HARTFORD, Conn. (AP) - Stamford officials urged the General Assembly on Tuesday to pass legislation requiring smoke and carbon monoxide detectors in all residential buildings, saying such a law could prevent tragedies like the fire that killed a couple and their three granddaughters on Christmas Day.
Michael Pavia, the mayor of Stamford, said Lomer and Pauline Johnson, their 7-year-old twin granddaughters, Grace and Sarah Badger, and their 9-year-old granddaughter, Lily Badger, did not have enough warning to escape the blaze that enveloped the Victorian home on Long Island Sound where they were spending the holiday.
"This was the most tragic Christmas in the history of the city of Stamford. The three Badger girls and their grandparents were unable to escape the effects of the fire, the heat and the smoke. The family did not have enough warning to exit the building," Pavia told members of the General Assembly's Public Safety and Security Committee. "As time went on and as the fire went unnoticed, the fire grew in intensity and spread. It consumed the entire house before that call for help came."
Madonna Badger, the girls' mother and the Johnsons' daughter, managed to escape. Her friend Michael Borcina, a contractor who had been renovating the $1.7 million house, also survived.
The continuing investigation into the blaze has partially focused on whether smoke detectors were in the house. There were plans for hard-wired smoke alarms, but they had not been hooked up, officials have said. Authorities have said the fire was started by embers in a bag of discarded fireplace ashes.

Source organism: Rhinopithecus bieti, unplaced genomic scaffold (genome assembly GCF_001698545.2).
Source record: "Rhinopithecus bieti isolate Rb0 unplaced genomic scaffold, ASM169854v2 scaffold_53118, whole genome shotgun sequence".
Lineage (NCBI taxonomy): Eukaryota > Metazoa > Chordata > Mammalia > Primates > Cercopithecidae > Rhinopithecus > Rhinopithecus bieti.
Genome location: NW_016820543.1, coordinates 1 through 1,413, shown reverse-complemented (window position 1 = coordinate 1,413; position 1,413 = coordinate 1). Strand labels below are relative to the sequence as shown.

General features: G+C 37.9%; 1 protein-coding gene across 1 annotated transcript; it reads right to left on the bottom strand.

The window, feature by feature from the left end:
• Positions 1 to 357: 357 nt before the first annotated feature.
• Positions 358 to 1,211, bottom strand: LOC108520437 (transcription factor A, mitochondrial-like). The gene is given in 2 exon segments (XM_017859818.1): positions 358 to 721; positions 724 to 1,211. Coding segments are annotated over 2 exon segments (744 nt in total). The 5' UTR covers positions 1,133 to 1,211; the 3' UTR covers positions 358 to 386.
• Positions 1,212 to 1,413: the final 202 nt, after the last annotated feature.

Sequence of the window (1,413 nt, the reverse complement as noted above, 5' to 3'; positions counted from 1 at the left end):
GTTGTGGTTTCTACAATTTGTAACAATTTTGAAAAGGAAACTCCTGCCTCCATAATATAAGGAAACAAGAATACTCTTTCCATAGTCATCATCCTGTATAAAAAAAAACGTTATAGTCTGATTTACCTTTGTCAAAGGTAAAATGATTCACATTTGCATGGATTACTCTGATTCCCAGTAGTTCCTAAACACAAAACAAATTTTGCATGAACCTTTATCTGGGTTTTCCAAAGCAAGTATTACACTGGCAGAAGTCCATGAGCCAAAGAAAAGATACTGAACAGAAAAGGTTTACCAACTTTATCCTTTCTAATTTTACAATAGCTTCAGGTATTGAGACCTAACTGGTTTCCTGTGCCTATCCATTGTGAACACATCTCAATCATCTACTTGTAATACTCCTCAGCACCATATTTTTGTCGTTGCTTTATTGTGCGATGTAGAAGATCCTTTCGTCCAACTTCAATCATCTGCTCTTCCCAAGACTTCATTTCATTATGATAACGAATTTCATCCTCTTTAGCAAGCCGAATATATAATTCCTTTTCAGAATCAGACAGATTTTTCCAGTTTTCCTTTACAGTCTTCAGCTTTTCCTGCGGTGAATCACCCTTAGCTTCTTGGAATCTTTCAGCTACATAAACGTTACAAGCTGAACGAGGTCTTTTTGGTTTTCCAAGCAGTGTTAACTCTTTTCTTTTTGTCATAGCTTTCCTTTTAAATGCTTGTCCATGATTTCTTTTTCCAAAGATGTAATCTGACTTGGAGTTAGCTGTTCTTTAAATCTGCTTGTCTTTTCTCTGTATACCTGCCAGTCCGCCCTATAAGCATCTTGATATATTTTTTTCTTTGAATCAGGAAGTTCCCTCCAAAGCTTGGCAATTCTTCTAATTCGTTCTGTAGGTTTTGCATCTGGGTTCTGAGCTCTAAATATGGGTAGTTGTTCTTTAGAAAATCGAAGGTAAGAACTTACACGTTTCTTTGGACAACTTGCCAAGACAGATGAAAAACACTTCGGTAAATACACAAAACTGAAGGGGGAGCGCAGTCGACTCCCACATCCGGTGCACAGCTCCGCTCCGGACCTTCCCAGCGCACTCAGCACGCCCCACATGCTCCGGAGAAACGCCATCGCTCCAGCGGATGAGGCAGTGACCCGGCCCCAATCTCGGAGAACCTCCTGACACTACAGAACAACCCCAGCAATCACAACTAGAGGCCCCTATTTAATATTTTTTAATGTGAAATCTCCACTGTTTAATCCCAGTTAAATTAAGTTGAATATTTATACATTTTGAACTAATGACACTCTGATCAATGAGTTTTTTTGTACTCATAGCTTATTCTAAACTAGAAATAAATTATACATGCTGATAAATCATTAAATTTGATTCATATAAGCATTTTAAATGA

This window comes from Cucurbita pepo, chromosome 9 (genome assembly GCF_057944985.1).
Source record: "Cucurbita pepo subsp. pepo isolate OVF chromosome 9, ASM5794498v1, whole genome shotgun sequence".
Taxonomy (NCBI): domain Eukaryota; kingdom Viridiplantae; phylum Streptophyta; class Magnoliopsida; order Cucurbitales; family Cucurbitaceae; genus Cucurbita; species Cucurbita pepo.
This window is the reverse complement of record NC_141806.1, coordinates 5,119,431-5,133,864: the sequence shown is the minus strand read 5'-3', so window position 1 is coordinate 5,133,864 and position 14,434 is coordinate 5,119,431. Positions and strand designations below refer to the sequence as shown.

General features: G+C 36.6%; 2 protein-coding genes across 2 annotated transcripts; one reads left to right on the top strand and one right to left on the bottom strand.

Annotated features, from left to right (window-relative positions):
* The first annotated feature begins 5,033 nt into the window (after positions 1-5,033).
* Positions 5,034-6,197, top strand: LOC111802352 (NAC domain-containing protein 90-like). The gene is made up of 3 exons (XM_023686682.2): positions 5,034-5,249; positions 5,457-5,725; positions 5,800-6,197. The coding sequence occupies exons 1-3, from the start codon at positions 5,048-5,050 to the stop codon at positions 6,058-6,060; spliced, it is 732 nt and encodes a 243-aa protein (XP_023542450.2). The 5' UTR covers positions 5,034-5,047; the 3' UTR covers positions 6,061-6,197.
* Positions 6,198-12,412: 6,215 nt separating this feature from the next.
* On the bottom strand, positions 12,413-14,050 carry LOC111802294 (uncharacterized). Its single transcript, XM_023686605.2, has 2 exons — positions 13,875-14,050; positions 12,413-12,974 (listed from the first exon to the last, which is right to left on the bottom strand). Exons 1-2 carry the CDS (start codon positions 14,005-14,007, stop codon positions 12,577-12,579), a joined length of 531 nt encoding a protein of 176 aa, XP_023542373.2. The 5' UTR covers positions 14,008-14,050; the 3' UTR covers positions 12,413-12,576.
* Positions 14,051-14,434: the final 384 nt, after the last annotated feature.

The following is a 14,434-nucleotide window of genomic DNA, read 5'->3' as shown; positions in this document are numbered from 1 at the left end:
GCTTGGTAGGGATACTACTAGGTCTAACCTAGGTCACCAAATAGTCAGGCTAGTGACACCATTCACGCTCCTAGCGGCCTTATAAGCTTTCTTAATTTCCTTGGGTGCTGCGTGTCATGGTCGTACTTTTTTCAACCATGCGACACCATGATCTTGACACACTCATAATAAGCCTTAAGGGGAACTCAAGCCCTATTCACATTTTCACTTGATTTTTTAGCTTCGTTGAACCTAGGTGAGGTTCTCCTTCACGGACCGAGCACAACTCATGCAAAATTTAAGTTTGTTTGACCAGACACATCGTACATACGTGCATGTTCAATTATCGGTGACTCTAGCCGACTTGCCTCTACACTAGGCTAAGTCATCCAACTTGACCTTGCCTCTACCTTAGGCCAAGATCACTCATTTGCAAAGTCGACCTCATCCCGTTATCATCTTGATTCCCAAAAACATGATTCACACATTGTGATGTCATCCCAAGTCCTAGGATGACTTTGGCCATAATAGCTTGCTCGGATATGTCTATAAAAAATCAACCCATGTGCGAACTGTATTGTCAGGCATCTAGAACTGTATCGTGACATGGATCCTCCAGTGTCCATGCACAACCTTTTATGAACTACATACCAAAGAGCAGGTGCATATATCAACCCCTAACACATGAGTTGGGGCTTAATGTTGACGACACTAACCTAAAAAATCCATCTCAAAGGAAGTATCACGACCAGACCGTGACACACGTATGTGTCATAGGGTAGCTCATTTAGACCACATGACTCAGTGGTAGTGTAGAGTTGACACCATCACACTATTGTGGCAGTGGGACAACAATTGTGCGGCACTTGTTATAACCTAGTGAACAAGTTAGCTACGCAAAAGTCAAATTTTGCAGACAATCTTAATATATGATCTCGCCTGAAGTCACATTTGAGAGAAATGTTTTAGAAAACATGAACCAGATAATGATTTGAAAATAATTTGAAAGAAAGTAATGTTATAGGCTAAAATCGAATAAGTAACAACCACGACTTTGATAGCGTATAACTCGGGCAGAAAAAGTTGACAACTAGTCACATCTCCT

William Smith, deputy chief of the Stamford Fire and Rescue Department, said he's convinced that the Stamford tragedy would not have happened if the family had received proper warning from a detector.
"I think we would have seen the people in that family standing out on the front lawn," he said.
State Rep. Gerald Fox, D-Stamford, said the proposed legislation builds upon a 2005 state law requiring carbon monoxide detectors and warning equipment to be installed in new residential buildings, with the exception of one- and two-family dwellings. Under the new bill, all residential buildings would be required to have smoke and carbon monoxide detectors and warning equipment installed, regardless of the number of families living there.
"What it will do is bring additional awareness to the importance of smoke and carbon monoxide detectors and it will provide warnings so people can vacate their homes when faced with dangerous situations," he said.
Fox, a chief proponent of the bill, said he's open to making sure the final version of the legislation applies to various types of technology. Lawmakers were urged Tuesday not to limit the language to one specific type of smoke or carbon monoxide detector.
State Rep. Mike Molgano, R-Stamford, said the legislation makes it clear that any residential building occupied by one or more families that holds a certificate of occupancy prior to Oct. 1, 1985, could have a battery-powered smoke detection and warning system.
Besides the Stamford tragedy, proponents of the bill said the legislation could have prevented numerous recent poisonings in Connecticut by carbon monoxide, a colorless, odorless and tasteless gas that can be toxic to humans. At least 10 deaths were blamed on the freak October snowstorm; many of those deaths were caused by carbon monoxide poisonings.
The bill awaits action by the Public Safety and Security Committee.
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